Go to the head of the class by observing these rules, recommendations, and conventions about scholastic terminology:
Specific course names are capitalized but not enclosed in quotation marks: “Every section of Introduction to Psychology is closed.” A numbered course, even a conjectural one, is also capitalized: “The senator obviously failed Economics 101 [or “Econ 101”].” Generic references, however, should be lowercased: “She was late to her engineering class.”
A reference to an academic degree is best spelled out, and should be lowercased:
“She earned a bachelor’s degree in English.”
“A master’s degree usually requires completion of a master’s thesis.”
“All earned their doctoral degrees [or “doctorates”] at prestigious universities.”
This form simplifies matters, because use of initials is complicated by a couple of factors: First, not all universities style degrees with the abbreviations BA, MA, or PhD; some reverse the letter order in the first two cases. (PhD, for “doctor of philosophy,” is already reversed, so it’s inconsistent, but let’s just let that long-standing convention go.)
Furthermore, distinct abbreviations exist for a bachelor’s degree in divinity (BD), fine arts (BFA), music (BM), and science (BS). The same holds true for some master’s degrees. For simplicity, use the generic phrase “bachelor’s degree” or “master’s degree.
Also, people are divided on whether to include periods after each initial; if you must use abbreviations, omitting periods is the simplest solution (especially if you use plural forms).
Note that unless the name of the major is a proper noun, such as the name of a language, it should be lowercased: “Every applicant has a master’s degree in business administration.” (Anyone who has attained this degree may also be referred to as a master of business administration, but that unusual usage seems pretentious.)
The lowercase form of an academic discipline is distinct from that employed for a specific reference to an academic department, such as “She has taught in the Department of Business Administration [or “the Business Administration Department”] for seventeen years.” But initial caps are not called for if the reference is casual, as in “She has taught business administration for seventeen years.”
Names of schools or colleges within a university are capitalized: “the School of Business,” “the College of Fine Arts.”
Letter grades should not be emphasized with quotation marks or with italics (unless distinguishing them as terms, as here). The forms for various usages follow: A, B+, Cs, D-plus, F-minuses. (Some publications use an en dash for a minus sign.) Although the plural form of the optimum letter grade could conceivably be misconstrued as the word as, be consistent in omitting apostrophes as well.
When a person is generically referred to as having received an academic fellowship, lowercase fellow; when the fellowship is specifically named, capitalize the word: “For you to qualify to be a Stegner Fellow, we do not require any degrees or tests for admission.” Other specific references should be capitalized, as in “He is a former National Merit Scholarship Merit Scholar.”
“Cum laude,” “magna cum laude,” and “summa cum laude” are lowercased and need not be italicized, because they are Latin terms widely adopted into English. Honors and superlative forms are not capitalized, either.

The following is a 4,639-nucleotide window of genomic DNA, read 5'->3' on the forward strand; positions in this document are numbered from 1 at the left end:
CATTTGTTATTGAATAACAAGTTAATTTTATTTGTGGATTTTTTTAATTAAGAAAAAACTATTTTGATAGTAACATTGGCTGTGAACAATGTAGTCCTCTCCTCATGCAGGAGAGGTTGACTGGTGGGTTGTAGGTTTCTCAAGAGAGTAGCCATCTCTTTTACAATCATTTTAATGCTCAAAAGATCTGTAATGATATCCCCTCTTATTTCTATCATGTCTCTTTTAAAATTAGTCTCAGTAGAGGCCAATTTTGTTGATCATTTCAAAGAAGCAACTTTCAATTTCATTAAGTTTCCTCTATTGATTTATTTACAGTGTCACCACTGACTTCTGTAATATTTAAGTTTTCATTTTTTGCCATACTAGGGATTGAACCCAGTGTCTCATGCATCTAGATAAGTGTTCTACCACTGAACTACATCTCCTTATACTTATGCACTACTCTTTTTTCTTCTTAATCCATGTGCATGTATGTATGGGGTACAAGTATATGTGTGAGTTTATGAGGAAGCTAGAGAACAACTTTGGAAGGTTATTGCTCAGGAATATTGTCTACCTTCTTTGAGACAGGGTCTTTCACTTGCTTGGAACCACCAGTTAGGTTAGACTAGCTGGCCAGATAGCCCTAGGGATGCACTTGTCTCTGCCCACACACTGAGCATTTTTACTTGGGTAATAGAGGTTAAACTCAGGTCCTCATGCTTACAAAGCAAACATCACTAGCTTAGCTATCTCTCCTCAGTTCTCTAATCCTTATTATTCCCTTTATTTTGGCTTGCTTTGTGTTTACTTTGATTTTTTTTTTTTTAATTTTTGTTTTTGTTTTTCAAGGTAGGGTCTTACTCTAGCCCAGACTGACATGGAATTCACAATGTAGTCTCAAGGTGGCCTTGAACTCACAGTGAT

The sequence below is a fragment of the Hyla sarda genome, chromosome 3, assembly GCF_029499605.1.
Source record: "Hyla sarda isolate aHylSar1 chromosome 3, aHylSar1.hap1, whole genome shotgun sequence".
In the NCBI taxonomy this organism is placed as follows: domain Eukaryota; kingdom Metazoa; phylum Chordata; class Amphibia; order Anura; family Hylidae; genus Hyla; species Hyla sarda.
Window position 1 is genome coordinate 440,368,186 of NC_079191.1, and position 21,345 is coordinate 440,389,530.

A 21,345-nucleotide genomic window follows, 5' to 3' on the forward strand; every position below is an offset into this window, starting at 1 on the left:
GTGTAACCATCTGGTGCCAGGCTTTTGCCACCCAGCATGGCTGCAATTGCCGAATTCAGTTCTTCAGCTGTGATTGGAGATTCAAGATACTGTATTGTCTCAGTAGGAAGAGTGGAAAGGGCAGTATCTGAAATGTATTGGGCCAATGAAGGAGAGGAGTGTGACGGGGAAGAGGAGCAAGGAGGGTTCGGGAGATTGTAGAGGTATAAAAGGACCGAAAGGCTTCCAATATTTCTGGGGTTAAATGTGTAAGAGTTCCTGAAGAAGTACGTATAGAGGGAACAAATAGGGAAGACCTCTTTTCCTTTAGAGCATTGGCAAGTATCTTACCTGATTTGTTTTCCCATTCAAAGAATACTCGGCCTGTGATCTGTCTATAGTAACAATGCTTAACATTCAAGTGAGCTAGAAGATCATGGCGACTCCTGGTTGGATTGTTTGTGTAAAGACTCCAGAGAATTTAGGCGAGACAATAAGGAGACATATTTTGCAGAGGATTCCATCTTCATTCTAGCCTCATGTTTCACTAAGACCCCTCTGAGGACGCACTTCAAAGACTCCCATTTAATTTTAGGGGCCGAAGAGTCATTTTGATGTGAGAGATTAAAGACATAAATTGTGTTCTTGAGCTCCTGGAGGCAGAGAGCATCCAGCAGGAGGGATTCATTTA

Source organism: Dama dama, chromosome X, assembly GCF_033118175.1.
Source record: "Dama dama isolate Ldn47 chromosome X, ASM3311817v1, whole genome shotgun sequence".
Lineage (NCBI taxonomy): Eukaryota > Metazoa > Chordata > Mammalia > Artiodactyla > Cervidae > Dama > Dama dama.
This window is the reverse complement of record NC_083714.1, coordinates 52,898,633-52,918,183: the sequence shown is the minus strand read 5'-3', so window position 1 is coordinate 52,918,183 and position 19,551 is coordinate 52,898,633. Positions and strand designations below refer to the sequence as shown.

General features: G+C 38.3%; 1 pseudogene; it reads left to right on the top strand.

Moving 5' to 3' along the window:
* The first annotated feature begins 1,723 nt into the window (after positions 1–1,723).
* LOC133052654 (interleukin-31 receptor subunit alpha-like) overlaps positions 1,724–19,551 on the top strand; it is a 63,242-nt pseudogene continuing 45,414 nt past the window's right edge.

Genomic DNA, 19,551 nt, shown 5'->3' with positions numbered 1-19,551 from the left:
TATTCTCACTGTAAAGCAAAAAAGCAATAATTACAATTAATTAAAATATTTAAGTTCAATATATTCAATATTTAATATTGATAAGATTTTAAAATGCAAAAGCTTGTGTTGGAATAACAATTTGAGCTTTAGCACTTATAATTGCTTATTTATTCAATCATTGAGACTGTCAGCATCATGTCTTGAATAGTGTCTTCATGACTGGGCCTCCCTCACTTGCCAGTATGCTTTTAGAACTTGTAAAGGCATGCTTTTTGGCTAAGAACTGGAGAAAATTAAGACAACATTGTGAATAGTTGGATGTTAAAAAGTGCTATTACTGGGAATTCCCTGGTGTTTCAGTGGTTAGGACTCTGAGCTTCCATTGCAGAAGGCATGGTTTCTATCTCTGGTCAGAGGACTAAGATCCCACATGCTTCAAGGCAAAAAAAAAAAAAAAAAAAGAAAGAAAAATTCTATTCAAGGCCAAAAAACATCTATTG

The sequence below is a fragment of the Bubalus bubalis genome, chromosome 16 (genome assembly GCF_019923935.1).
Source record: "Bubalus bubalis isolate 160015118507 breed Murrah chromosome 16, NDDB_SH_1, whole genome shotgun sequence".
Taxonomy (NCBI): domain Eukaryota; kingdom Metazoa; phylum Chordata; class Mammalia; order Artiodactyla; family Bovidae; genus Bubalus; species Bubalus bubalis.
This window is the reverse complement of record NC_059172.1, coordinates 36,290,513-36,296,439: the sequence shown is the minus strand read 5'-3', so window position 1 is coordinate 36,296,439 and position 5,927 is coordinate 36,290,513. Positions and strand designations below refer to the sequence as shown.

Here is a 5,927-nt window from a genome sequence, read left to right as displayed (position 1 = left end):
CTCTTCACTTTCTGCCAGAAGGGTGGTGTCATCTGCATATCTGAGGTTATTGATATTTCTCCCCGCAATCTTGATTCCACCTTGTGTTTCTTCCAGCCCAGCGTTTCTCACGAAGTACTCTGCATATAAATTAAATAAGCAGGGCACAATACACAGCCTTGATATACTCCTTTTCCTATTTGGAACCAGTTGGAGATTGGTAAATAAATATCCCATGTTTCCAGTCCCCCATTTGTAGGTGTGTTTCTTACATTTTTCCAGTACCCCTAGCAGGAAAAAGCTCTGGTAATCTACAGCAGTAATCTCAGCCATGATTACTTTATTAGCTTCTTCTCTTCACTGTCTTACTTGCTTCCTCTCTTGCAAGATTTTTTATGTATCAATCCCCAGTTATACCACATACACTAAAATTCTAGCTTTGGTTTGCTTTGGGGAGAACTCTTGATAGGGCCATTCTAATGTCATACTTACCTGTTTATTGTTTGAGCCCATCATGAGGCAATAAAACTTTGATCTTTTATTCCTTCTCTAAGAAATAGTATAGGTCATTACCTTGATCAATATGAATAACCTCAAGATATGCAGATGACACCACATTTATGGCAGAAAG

Class levels are always lowercased: freshman, sophomore, and so on, as well as in phrases like “postgraduate studies,” “postdoctorate research,” and “premedical [or “premed”] studies.”
Numbered class-level grades can be spelled out or rendered in numeral form according to a publication’s style, but it’s best to be consistent. For example, if your publication adheres to The Associated Press Stylebook, instead of spelling out grades up to nine and then using numbers for ten and above, use numerals for “1st grade” through “12th grade.”
Hyphenate “fourth grade” and the like only when the term modifies a noun: “fourth-grade student.” No hyphen is necessary for “fourth graders” and similar constructions, either.
Indicate grade ranges, as any number range, by linking the low and high numbers with an en dash, not a hyphen (unless en dash style for a Web site is a hyphen, as here). Variations from “students in grades 6-8” are “students in sixth through eighth grades” and, less gracefully, “sixth- to eighth-grade students.” Some publications spell out isolated grades but use numbers in ranges.
For schools with prekindergartners and/or kindergartners, the number-range style is “P-5” or “PK-5” (and, occasionally and clumsily, “preK-5”), or “K-5. When spelling early grades out, do not capitalize kindergarten or prekindergarten; also, it’s kindergartner, not kindergartener.
A first reference to an academician should capitalize the title before the person’s name: “Associate Professor Jane Doe is teaching the course next semester.” But subsequent references to the person need not repeat her job title: “Doe taught it last year, but it was not offered in the fall.”
As with any other job title, an academic title is usually lowercased in isolation (“The professor looked askance at the late arrival.”) or in apposition (“Jane Doe, associate professor of business administration, is teaching the course next semester.”) The exceptions are for what are called named, or endowed, professorships or chairs: “She was named the John Doe Professor of Life Sciences”; “He is Mary Smith Chair of Social Sciences at Jones University.”
It is widely considered bad form to use the abbreviation Dr. to identify someone who has earned a doctorate; this title is best reserved for medical doctors.
Note that the general preference for minimization of capitalization can be relaxed in special circumstances such as lists or other display text, such as a roster of honorees or a caption below a photograph.